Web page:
Table 2

The frequencies of micronuclei and other cytogenetic lesions in anthracosilicosis patients, healthy miners and men in the control group

Indicator

Anthracosilicosis,

µ ± SЕ, %

Healthy miners,

µ ± SЕ, %

Control,

µ ± SЕ, %

BN lymphocytes with MN

1.22 ± 0.05***

1.03 ± 0.07##. *

0.85 ± 0.06

BN lymphocytes with multiple MN

0.13 ± 0.02*

0.12 ± 0.02*

0.1 ± 0.02

BN lymphocytes with nucleoplasmic bridges

0.21 ± 0.03**

0.33 ± 0.04##. ***

0.13 ± 0.02

BN lymphocytes with protrusions

1.74 ± 0.1

1.31 ± 0.09##

1.71 ± 0.12

Note. *p < 0.05; **p < 0.001; ***p < 0.0001; differs from the value for the “Control” group; #p < 0.05; ##p < 0.01; differs from the value for the “Anthracosilicosis” group.

 

Another cytogenetic indicator, binuclear cells with multiple MNs which characterize cells with two or more chromosome injuries, also had the greatest average value in the sample of AS patients (0.13 ± 0.02%). However, in this case, the significance of differences was recorded only when compared with a sample of healthy control donors (0.1 ± 0.02%; p < 0.05). The frequency of binuclear cells containing nucleoplasmic bridges turned out to be greatest in the healthy miner group (0.33 ± 0.04%) and significantly exceeded the corresponding values of this indicator in samples of AS patients (0.21 ± 0.03%; p < 0.01) and control donor group (0.13 ± 0.02%; p < 0.0001). The differences in the frequencies of lymphocytes with nucleoplasmic bridges were also significant when comparing the sample of AS miners with the control (p < 0.001). Finally, another cytogenetic indicator, the proportion of binuclear lymphocytes with nuclear protrusions, had almost equal values in the samples of AS patients and healthy control donors (1.74 ± 0.1% and 1.71 ± 0.12%, respectively). Lymphocytes of healthy miners contained a significantly lower number of protrusions (1.31 ± 0.09%) compared with miners with pulmonary pathology (p < 0.01).

The results comparing micronuclear test parameters characterizing proliferative activity as well as the frequencies of cells at the stage of mitosis and apoptosis are presented in Table 3. An analysis of the proportion of cells containing a different number of nuclei convincingly indicates that the lymphocytes of miners (healthy and AS patients) have a significantly lower proliferative ability in response to stimulation with phytohemagglutinin compared to cells of control donors. The proportion of cells at the stage of mitosis also turned out to be greatest in the control sample (3.36 ± 0.14%) and significantly exceeded the corresponding values in the groups of healthy miners (2.56 ± 0.12%; p < 0.0001) and AS patients (2.78 ± 0.13%; p < 0.0001). Finally, the proportion of cells with the apoptosis phenotype also significantly exceeded the value in the sample of healthy control donors in comparison with both healthy and sick miners (see Table 3).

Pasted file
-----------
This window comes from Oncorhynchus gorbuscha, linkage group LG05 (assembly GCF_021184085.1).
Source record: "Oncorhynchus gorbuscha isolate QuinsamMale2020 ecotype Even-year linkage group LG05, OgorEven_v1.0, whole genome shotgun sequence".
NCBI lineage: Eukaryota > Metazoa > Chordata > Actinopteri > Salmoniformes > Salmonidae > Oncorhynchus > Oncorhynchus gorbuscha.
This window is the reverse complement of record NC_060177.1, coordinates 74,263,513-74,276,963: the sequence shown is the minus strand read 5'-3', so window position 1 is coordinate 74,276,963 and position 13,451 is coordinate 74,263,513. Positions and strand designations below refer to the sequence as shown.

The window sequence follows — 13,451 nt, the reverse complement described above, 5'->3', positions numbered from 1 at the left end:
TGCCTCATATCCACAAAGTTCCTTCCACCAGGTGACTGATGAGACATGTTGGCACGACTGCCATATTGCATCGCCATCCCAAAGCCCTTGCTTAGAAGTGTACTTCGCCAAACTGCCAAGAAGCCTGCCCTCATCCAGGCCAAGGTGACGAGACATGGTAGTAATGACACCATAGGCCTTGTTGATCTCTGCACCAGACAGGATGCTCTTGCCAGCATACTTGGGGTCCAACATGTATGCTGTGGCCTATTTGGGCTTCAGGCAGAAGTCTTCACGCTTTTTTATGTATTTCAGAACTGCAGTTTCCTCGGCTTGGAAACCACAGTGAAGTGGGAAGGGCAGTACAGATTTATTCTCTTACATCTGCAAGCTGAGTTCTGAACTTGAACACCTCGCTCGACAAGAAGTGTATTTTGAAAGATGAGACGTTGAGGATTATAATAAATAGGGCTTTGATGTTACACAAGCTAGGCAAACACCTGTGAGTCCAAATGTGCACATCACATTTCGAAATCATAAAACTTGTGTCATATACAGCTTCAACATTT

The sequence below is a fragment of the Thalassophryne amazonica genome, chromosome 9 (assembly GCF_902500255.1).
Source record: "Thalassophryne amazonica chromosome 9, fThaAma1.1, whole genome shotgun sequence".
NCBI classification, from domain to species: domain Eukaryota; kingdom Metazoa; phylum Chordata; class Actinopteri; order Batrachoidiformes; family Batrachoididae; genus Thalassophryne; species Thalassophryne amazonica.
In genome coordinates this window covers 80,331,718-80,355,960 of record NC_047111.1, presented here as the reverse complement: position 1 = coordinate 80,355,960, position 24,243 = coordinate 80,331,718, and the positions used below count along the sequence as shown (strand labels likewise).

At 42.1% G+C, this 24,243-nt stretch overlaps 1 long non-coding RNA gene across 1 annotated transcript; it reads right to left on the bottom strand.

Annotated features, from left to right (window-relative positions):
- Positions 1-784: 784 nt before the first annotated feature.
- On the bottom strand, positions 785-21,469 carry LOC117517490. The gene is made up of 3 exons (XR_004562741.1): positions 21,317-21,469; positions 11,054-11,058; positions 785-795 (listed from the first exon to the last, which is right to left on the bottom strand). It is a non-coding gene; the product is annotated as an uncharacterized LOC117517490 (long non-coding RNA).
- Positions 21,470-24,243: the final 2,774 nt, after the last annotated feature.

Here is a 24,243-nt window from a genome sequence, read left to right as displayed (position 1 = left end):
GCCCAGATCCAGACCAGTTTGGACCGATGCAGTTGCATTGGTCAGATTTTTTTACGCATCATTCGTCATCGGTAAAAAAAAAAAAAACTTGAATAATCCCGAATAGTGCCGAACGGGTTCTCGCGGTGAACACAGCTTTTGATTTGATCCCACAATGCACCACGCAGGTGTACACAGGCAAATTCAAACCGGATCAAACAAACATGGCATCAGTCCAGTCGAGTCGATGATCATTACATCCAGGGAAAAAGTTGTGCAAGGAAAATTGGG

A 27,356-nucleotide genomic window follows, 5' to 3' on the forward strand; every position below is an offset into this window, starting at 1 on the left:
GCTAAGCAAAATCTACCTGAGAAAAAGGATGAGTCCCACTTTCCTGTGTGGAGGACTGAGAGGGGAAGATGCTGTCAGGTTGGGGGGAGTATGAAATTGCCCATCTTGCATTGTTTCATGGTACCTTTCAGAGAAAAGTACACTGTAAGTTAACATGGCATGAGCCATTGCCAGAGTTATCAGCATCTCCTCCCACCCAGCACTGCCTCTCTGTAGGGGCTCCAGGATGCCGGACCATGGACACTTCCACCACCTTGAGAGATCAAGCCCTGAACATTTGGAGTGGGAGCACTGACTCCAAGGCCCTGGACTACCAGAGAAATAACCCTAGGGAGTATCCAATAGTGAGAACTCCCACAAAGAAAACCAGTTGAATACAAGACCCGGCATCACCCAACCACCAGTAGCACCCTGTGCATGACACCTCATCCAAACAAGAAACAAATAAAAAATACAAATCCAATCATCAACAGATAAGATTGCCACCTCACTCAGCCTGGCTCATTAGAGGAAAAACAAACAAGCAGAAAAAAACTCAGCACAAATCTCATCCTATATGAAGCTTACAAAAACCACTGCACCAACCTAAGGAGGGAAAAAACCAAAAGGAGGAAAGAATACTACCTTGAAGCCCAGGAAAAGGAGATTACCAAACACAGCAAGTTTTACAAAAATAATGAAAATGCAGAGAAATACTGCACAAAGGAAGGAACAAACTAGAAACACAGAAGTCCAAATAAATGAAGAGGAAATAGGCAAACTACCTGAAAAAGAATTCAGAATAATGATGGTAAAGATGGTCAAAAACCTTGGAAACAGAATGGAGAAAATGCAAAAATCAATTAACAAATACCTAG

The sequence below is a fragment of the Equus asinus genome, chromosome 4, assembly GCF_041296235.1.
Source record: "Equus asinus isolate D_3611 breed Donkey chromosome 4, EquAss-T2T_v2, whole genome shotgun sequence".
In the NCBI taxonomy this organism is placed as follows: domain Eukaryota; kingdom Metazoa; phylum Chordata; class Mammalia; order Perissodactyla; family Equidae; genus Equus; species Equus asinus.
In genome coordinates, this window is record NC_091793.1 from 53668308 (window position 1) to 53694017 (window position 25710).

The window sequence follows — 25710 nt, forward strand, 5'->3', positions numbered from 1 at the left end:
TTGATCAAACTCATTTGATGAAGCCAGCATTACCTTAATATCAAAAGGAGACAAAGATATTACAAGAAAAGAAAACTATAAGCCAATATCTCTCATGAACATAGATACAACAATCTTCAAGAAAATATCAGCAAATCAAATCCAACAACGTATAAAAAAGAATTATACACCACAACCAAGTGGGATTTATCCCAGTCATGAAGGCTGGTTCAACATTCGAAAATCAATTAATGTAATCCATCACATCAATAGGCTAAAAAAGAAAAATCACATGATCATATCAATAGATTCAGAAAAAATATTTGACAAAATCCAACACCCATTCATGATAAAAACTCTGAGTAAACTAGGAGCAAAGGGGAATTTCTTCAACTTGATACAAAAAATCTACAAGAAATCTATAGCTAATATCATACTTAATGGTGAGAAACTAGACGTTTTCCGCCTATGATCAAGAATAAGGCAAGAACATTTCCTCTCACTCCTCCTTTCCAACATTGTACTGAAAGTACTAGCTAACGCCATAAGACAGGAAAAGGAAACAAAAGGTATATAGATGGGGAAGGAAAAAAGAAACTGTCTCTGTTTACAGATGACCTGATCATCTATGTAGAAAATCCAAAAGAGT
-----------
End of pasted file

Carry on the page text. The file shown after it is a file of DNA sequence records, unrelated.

Table 3

The results of the assessment of proliferative activity and frequencies of cells at the stage of mitosis and apoptosis

Indicator

Anthracosilicosis, µ ± SЕ, %

Healthy miners, µ ± SЕ, %

Control, µ ± SЕ, %

Cells with different number of nuclei, %

1

33.07 ± 1.46***

38.34 ± 1.41##. ***

25.71 ± 1.49

2

48.42 ± 1.17**

43.92 ± 0.91##. ***

52.9 ± 1.29

>2

15.71 ± 0.8*

13.73 ± 0.7**

19.58 ± 1.03

Mitosis, %

2.78 ± 0.13**

2.56 ± 0.12***

3.36 ± 0.14

Apoptosis, %

1.62 ± 0.14**

1.58 ± 0.15*

2.34 ± 0.19

Note. *p < 0.05; **p < 0.001; ***p < 0.0001; differs from the value for the “Control” group; #p < 0.05; ##p < 0.01; differs from the value for the “Anthracosilicosis” group.

 

A possible correlation of genotoxic effects with age was assessed using correlation analysis (Fig. 1–3). Spearman’s correlation coefficients for the frequencies of the main cytogenetic indicator, the number of binuclear lymphocytes with MN, compared with age were not significant for samples of AS patients and healthy miners (p > 0.05). In the group of healthy donors, the frequency of MN increased with age (p = 0.034)

 

Fig. 1. Correlation of the proportion of lymphocytes with MN with age in the miners with AS

 

Fig. 2. Correlation of the proportion of lymphocytes with MN with age in the healthy miners

 

Fig. 3. Correlation of the proportion of lymphocytes with MN with age in the control group

 

Results comparing micronucleus frequencies in the subgroups of miners and control donors that differ in smoking status are presented in Table 4. These results show a lack of difference in the rate of lymphocytes with MN between smoking and nonsmoking healthy miners and control donors. In the sample of AS miners, there was a decrease in the proportion of lymphocytes with MN in smokers (0.96 ± 0.08%) compared with nonsmokers (1.27 ± 0.06%; p < 0.0001).

 

Table 4